There is increasing interest in how exposure to environmental substances can contribute to
the onset of Type II diabetes mellitus (T2DM). Impaired insulin release is a hallmark of type I diabetes
mellitus and is involved in the progression of T2DM. Both epidemiological and experimental studies
show that exposure to the environmental pollutant cadmium (Cd), is associated with hyperglycemia,
T2DM and reduced serum insulin. The goal of this review is to examine likely mechanisms of action
of Cd-induced dysglycemia based on experimental studies in the literature and from the most recent
findings in the Edwards lab. The primary focus of this review will examine how Cd may cause islet
dysfunction and subsequent impaired insulin release. Recent findings in the Edwards lab indicate that Cd causes timedependent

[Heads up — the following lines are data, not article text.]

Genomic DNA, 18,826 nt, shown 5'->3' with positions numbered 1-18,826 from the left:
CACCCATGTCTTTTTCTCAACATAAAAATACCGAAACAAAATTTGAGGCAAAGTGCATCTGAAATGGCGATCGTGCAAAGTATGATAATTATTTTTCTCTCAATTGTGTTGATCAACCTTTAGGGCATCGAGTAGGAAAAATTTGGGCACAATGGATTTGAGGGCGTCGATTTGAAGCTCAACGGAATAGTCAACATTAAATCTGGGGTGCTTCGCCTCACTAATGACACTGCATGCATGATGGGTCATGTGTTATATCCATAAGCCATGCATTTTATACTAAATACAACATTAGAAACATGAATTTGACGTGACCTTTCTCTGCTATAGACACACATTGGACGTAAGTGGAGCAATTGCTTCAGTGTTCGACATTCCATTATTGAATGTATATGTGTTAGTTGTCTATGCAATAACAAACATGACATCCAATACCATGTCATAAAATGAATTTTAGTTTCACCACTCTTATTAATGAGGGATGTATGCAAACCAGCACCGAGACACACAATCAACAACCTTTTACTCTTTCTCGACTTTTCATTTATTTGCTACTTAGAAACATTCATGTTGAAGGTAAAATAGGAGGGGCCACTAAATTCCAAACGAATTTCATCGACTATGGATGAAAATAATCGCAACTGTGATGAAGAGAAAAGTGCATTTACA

and statistically significant changes in fasting leptin, Glucose-dependent Insulinotropic Polypeptide (GIP) and
pancreas polypeptide hormone levels in a subchronic animal model of Cd-induced hyperglycemia. This review summarizes
the most likely cellular mechanisms by which the ubiquitous environmental contaminant Cd disrupts glucose homeostasis.
While individual cellular effects of Cd are reviewed it is likely that no one single mechanism is involved, rather
multiple mechanisms exist and work synergistically resulting in islet dysfunction and ultimately dysglycemia.
Keywords: Cadmium, diabetes, GIP, insulin and leptin.
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